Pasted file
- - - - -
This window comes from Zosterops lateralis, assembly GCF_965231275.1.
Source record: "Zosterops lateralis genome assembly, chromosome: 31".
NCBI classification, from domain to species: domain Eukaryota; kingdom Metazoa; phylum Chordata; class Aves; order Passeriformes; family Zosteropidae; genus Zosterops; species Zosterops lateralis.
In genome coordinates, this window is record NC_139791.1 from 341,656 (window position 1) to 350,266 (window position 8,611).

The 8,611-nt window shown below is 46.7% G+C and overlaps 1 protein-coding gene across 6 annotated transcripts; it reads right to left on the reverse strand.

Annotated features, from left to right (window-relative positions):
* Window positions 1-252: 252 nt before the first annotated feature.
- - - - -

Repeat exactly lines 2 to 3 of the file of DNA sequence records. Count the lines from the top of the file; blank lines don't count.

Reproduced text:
Source record: "Zosterops lateralis genome assembly, chromosome: 31".
NCBI classification, from domain to species: domain Eukaryota; kingdom Metazoa; phylum Chordata; class Aves; order Passeriformes; family Zosteropidae; genus Zosterops; species Zosterops lateralis.